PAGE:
But the Hard-Money Coalition is far from beaten. Driven from the Inflation Hawk line of defense, the HMC is regrouping and falling back. The new line of defense is the Financial Instability argument. Basically, the idea is that even if QE doesn't create inflation, it distorts financial markets. From the ramparts of Castle WSJ, Amar Bhide and Edmund Phelps write:
The Fed said it would end easing at serious signs of faster inflation. But as the housing bubble that preceded the financial crisis showed, imprudent speculation can be destructive without high inflation. Today we have banks, insurance companies and pension funds leveraging their assets and loading up on credit risks because prudence cannot provide acceptable returns.And back in January, John Taylor alleged that QE would cause "reaching for yield":
The Fed’s current zero interest-rate policy also creates incentives for otherwise risk-averse investors—retirees, pension funds—to take on questionable investments as they search for higher yields in an attempt to bolster their minuscule interest income.That prompted a fiery rebuttal from General Miles Kimball of the Monetarist Alliance. See also some responses by Mike Konczal, Nick Rowe, and Brad DeLong. (Also see this somewhat related debate between David Beckworth and Andy Kessler.)
Basically, what the Hard-Money Coalition is doing is throwing the Efficient Markets Hypothesis under the bus. Sorry, Gene Fama! (Note: Someone really needs to start the #sorryfamanists Twitter hashtag.) For a bit more on just why the "reaching for yield" idea contradicts the EMH, see this Krugman post.
This is a savvy switch in tactics. Inflation is something we haven't seen since the 70s. Financial instability, however, is something we've seen a lot of recently. The housing crash and financial crisis convinced dang near everyone outside of finance and econ departments that markets are unstable, especially housing markets and markets driven by credit and leverage. Two groups of econ commentators - Austrians and Post-Keynesians - emerged from the woodwork and occupied much of the econ and finance blogospheres.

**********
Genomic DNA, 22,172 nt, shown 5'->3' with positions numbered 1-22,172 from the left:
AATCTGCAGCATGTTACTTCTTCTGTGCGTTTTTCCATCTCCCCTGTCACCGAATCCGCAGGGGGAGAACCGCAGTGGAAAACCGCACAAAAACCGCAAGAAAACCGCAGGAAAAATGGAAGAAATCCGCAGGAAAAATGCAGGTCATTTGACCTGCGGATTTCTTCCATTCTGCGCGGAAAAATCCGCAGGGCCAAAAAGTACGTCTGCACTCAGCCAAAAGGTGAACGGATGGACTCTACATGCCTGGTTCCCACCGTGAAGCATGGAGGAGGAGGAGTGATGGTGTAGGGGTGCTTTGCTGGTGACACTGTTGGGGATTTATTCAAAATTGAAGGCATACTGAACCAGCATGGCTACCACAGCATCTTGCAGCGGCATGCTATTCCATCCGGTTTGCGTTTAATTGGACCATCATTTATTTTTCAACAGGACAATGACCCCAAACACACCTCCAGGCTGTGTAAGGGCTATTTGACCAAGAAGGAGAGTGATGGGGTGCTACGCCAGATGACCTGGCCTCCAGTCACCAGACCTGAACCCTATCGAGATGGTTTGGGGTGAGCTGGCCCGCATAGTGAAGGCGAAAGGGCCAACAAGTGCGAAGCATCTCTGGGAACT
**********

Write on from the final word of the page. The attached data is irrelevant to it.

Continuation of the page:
The subtext of the "financial instability" argument, and what that some people say explicitly, is that QE is creating - might one even say "inflating"? - a new housing bubble. It's 2006 all over again!
So the Hard-Money Coalition has just recruited itself a huge new batch of allies, many of them from the liberal side of the American political divide. For example, here is George Soros warning that central banks are creating financial instability. Here is Yves Smith saying much the same. And here's Cullen Roche warning explicitly of a new, QE-fueled housing bubble (see also here).
This new Macro War is much less of a liberal-vs.-conservative thing than was the fight over stimulus. It's more about mainstream macro vs. a coalition of non-mainstream groups. Macroeconomics is currently dominated by the ideas of Milton Friedman, especially the idea of a NAIRU, short-term monetary non-neutrality and long-term monetary neutrality, and above all the primacy of monetary policy. This is reflected in the dominance of the New Keynesian approach in business cycle theory and in central banks, and in the centrality of Friedman's ideas in most Econ 102 (introductory macro) classes. But if the "financial instability" meme takes root, this consensus is going to find itself facing a huge and unexpected new challenge.
So it's going to be interesting to watch.
Now where does little insignificant gadfly Noah Smith stand in this new battle? On one hand, I definitely think financial markets are unstable, and that bubbles are the biggest and most damaging manifestation of that instability. And the experimental evidence certainly suggests that more liquidity sloshing around in a market can give rise to bubbles, just as Austrians and Post-Keynesians believe.
But then again, I don't see a lot of anecdotal indication that QE is creating Housing Bubble, The Sequel. I agree with Robert Shiller that bubbles are characterized by optimistic expectations and general excitement. I don't see a lot of excitement about eternally-rising asset prices or a New Economy or a "This time is different" mentality. In fact, if John Taylor is right that QE is creating fear and uncertainty about future unwinding, then that seems like it should be pushing asset prices down, not up. It is well known that lower interest rates (or expectations of lower future interest rates) cause the fundamental value of houses and bonds to rise...so even if QE raises asset prices, that does not automatically indicate Bubble. I think it's likely that since humans tend to overweight recent experience in our models of how the world works, that we are too jittery about a repeat of the recent crisis, and probably paying too little attention to whatever the next crisis is going to be.
So while I'm not ruling out the idea that QE could create financial instability, I don't think it's going to be of the Big Bubble type. It would have to be something weirder and more subtle. Maybe interest rate spikes in Japan are this kind of thing. I'm not sure. So for now, I'll be watching this new Macro War from the sidelines.
(Of course, the question of financial effects of monetary policy, and whether the costs outweigh the expected benefits, is far too big to be dealt with so glibly, especially because so few models include this sort of thing. So this is just the beginning...)